Optical Scanners To Help Disabled Middle Schoolers Achieve Academic Success


Students at Eastmont Middle School in Sandy, UT, will soon have a new technology tool to use when learning to read. Known as ReadingPens, the optical scanners translate the written word into spoken sentences, thus improving the chance that disabled students will learn the material being presented.

The brainchild of special education team leader Jennifer Heaney and school principal Jan Sterzer, the initiative is being funded through a $1,674 grant from Qwest Foundation, which awards grants that generate high-impact and measurable results through community-based programs in the area of preK-12 education.

"Our principal is proactive about locating funding for various school projects," said Heaney. "When Qwest announced that it was going to be awarding technology grants, Ms. Sterzer put out a memo in all of our mailboxes, urging us to apply for them."

When making grant awards, the foundation considers programs that use technology to improve preK-12 public school instruction, promote innovative models to strengthen preK-12 public school education, improve the skills and leadership of educators and parents, and promote innovative early childhood education programs. Qwest's average grant size ranges from $5,000 to $10,000.

With the grant, Eastmont Middle School has purchased five of the optical scanners that Heaney was waiting receipt of at press time. The ReadingPens, manufactured by WizCom Technologies of Westford, MA , are expected to help disabled students with reading impairments, such as dyslexia, understand science and social studies textbooks. The pens couldn't come at a better time, according to Heaney, who said the school's special education currently has a couple of "non-readers" who are struggling with their work.

"It is becoming quite an ordeal just to get them to pass a mainstream class," said Heaney. "They're having exceptional difficulty with the textbooks." As a solution, the school district suggested "textbooks on CD," which can be accessed via a CD player and headphones. The challenge, said Heaney, is finding where those textbooks correlate with the information on the CD, particularly for students who can't read in the first place.

"How would they even know where it matches up?" asked Heaney.

An additional problem occurs when students are essentially "isolated" from the rest of the class in order to put on the headphones and listen to the text, rather than simply reading it like everyone else.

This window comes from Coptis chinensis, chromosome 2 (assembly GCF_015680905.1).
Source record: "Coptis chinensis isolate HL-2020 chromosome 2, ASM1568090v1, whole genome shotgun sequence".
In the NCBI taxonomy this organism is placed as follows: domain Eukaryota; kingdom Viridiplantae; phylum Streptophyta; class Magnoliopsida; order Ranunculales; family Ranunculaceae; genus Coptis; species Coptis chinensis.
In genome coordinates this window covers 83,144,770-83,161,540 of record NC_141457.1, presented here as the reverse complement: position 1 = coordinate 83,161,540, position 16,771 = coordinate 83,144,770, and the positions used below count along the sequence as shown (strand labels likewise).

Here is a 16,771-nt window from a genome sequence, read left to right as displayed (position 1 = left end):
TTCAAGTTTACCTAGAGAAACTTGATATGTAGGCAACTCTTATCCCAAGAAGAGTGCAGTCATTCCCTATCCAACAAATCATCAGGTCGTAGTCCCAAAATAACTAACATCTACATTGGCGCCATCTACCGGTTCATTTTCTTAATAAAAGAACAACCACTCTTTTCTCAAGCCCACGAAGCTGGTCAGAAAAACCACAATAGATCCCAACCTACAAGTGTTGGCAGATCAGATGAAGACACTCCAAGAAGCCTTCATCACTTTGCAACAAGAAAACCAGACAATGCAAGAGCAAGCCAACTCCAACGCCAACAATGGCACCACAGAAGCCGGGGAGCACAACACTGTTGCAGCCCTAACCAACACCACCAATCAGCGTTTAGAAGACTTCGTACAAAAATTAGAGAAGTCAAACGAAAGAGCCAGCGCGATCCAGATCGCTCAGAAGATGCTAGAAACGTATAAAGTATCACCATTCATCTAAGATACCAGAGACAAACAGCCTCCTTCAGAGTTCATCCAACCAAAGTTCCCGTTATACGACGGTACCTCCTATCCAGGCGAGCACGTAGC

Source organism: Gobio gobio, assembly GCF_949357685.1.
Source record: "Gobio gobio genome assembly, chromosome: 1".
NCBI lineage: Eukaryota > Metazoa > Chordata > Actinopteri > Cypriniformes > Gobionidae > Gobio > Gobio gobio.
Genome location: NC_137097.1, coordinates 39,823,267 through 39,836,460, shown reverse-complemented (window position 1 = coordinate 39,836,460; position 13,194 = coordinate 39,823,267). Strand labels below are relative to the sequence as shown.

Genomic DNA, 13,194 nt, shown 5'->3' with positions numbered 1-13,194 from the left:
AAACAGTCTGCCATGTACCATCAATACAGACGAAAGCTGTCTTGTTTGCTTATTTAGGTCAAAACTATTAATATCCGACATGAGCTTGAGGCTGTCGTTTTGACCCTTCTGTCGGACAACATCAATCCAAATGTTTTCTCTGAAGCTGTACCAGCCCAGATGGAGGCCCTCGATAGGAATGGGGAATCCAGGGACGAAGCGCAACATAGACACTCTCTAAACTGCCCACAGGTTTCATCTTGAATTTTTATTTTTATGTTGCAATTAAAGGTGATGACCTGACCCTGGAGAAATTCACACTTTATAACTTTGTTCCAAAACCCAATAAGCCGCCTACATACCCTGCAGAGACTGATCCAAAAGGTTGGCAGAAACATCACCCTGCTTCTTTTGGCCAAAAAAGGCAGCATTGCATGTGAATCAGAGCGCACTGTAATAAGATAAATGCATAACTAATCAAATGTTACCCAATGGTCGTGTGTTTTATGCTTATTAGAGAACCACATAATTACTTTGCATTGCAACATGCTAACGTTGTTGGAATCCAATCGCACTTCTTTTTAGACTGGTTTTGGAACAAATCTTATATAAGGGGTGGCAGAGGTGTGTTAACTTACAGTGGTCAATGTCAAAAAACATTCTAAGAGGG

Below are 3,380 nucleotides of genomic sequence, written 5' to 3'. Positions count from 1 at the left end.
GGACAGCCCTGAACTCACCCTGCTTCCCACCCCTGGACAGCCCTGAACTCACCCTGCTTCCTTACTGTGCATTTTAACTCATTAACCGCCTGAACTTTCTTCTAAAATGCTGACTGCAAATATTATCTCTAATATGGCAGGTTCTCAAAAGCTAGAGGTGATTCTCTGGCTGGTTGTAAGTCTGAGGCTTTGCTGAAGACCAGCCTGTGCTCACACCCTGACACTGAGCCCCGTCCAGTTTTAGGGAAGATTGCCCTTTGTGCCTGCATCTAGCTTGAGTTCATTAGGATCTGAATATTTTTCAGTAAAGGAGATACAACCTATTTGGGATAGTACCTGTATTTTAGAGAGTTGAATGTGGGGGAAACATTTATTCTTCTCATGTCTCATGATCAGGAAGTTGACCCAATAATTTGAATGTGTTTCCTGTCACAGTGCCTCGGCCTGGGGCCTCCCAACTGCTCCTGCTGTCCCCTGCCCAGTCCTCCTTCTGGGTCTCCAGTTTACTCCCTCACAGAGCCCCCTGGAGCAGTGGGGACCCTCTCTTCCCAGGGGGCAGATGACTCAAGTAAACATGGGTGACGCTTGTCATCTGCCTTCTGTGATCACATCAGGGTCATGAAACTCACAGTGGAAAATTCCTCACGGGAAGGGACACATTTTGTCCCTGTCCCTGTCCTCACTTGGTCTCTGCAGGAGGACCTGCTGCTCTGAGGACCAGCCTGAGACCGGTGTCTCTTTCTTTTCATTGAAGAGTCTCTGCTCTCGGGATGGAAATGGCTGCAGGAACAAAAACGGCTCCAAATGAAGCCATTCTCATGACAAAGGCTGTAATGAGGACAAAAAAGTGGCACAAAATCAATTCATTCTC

"Most of them aren't willing to be singled out from their peers like that," said Heaney, who, after leafing through a catalog of special-education products, landed on a much better idea: handheld devices shaped like a pen, and with a tip that scans over words and sentences. The pen then reads the text to the user via a pair of earbud headphones. The devices are small and, as such, don't attract much attention. "You can use them fairly unnoticed," said Heaney.

The pens work with any printed text, recognize 500,000 words, and are equipped with a dictionary and thesaurus. They help students improve vocabulary, spelling, pronunciation, and comprehension and even come with an English to Spanish translation mode. Priced at about $300 each, the pens will be placed in the school's science and social studies classroom for use by disabled students.

"It doesn't matter if they're reading a textbook, a magazine, or a novel," said Heaney. "They can use the pen to scan and read the text and hopefully understand it better than they would if they were simply using a book or even a book on CD."

Heaney, who has been studying up recently on how students with dyslexia learn, said the optical scanners will go a long way in helping their users know how letters--and blends of letters--sound. "They'll be able to scan the pen across a word, and hear how it should sound," said Heaney. "Their brains will remember how it sounds, and the next time they see that word they'll be able to sound it out correctly."

Armed with that kind of independent learning power, dyslexic students at Eastmont Middle School should soon be able to do without teachers leaning over their shoulders during reading sessions. "Our students will be able to read the material at their own pace and not have to feel like they're being babied," said Heaney. "That alone should help overcome the stigma that's attached to reading disabilities and alleviate the stress associated with reading a grade-level book."

About the Author

Bridget McCrea is a business and technology writer in Clearwater, FL. She can be reached at [email protected].